Objectives. Lung lesions are increasingly diagnosed since the advent of routine prenatal ultrasound. These lesions seem to involute in 15% to 30% of cases. Postnatal evaluation is frequently limited, particularly when repeated ultrasound or initial chest radiographs are normal. As careful follow-up or resection may be required, accurate diagnosis is essential. The objective of this study was to determine whether prenatal lung lesions that seem to resolve are still present when evaluated more closely. Methods. We followed 24 cases of prenatally diagnosed lung lesions at our center, using repeated chest radiographs and chest computerized tomography (CT). Results. Some lesions caused mild mediastinal shift, but none showed hydrops fetalis. In 7 cases, the last prenatal ultrasound was negative. In 15 cases, initial postnatal chest radiograph was normal and in only 4 of these, the lesion was seen on later chest radiographs. This apparently high rate of resolution was, however, misleading. In 22 of the 23 cases in which CT was performed, lung cysts or lobar overinflation was clearly demonstrated. Conclusions. Apparent involution of lung lesions on serial prenatal ultrasounds or neonatal chest radiograph can be misleading. We strongly recommend repeated radiographs and chest CT for definitive diagnosis in all cases.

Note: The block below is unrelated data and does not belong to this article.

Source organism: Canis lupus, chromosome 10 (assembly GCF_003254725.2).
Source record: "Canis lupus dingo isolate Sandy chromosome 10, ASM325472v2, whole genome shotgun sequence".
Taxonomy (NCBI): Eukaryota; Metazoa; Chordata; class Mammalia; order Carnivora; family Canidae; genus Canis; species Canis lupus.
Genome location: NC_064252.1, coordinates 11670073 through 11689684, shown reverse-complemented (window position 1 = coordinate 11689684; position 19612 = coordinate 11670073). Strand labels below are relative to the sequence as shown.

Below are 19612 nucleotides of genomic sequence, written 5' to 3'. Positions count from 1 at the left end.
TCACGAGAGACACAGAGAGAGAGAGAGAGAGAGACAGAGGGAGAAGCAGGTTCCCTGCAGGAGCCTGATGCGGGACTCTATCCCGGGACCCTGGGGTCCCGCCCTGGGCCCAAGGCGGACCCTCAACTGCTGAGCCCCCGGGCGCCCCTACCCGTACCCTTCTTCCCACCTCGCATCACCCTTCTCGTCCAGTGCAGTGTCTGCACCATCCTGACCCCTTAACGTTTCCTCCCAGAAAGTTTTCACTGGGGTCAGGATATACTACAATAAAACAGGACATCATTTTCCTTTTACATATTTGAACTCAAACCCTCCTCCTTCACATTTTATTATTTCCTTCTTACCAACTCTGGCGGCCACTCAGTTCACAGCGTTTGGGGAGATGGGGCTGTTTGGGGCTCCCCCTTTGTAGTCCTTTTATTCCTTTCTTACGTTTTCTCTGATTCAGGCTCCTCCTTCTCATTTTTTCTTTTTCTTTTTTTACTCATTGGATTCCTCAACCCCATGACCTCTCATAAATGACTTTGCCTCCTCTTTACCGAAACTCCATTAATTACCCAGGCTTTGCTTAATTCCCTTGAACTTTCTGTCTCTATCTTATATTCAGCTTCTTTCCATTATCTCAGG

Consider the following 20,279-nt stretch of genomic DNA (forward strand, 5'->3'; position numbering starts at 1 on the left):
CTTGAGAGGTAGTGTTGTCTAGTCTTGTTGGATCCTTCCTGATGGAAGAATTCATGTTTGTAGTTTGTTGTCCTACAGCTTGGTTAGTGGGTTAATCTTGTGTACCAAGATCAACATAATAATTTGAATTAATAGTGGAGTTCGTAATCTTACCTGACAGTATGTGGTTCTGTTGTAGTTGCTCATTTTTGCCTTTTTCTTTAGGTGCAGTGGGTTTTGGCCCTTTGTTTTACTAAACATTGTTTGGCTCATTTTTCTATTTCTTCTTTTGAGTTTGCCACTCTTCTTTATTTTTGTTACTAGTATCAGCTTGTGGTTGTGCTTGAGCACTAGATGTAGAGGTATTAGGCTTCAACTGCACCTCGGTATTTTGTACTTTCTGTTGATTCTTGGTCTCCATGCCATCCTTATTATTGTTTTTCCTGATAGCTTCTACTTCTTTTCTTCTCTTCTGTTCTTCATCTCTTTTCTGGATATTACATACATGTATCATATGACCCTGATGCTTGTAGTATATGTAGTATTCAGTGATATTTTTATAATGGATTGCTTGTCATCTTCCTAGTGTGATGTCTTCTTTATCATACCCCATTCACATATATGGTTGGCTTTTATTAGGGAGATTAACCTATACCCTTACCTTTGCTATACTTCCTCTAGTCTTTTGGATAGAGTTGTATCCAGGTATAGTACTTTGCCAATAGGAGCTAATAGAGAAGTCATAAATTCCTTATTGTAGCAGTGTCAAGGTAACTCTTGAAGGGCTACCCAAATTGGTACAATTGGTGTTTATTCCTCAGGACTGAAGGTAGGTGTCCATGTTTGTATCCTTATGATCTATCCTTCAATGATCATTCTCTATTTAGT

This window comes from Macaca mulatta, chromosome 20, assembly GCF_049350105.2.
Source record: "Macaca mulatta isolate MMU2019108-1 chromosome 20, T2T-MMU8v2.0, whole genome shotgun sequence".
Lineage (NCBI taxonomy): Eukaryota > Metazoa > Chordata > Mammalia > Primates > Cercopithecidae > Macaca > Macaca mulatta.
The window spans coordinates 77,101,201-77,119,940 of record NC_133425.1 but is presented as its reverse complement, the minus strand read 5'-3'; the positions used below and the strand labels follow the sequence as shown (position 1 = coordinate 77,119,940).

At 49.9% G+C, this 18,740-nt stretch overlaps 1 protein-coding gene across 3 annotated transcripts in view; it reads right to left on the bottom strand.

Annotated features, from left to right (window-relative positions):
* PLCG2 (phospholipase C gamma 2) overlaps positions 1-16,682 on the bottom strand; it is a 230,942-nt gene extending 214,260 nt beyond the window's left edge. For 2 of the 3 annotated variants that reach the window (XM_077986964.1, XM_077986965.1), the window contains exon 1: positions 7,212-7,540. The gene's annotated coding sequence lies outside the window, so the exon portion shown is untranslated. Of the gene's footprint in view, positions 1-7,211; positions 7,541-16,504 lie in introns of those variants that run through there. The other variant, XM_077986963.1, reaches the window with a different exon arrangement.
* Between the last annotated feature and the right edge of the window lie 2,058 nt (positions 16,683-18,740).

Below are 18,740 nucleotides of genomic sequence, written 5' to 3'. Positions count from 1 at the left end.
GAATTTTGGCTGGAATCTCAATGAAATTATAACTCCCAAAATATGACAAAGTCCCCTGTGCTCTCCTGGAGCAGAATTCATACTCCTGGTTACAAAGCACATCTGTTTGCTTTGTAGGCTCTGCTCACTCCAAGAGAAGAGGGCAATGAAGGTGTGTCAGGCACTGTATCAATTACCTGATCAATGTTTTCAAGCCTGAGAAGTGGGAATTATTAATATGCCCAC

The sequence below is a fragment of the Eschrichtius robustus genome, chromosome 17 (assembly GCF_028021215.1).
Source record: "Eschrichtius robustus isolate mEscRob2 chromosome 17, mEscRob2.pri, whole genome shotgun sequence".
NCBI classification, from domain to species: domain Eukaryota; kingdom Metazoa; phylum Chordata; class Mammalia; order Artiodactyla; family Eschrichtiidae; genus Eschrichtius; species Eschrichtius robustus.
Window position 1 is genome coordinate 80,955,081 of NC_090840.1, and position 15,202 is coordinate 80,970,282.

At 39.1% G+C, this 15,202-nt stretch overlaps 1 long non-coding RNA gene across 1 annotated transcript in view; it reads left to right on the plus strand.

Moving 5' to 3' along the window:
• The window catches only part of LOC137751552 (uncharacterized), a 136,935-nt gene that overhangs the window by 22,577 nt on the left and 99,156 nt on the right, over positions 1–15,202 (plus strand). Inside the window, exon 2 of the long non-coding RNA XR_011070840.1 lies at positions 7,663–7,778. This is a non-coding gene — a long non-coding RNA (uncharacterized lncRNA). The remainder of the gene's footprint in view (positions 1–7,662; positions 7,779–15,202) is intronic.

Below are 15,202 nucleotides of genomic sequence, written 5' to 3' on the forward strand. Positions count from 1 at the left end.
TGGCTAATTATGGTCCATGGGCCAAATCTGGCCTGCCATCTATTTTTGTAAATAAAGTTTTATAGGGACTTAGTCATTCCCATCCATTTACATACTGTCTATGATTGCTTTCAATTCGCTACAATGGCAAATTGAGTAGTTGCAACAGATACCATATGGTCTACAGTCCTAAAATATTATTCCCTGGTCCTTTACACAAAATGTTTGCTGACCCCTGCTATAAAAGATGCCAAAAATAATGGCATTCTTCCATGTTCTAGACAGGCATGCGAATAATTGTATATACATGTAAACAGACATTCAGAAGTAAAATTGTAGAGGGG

- Bronchogenic cyst
- Computerized tomography
- Congenital lobar overinflation
- Congenital lung cyst
- Cystic adenomatoid malformation of the lung
- Echogenic fetal lung
- Prenatal diagnosis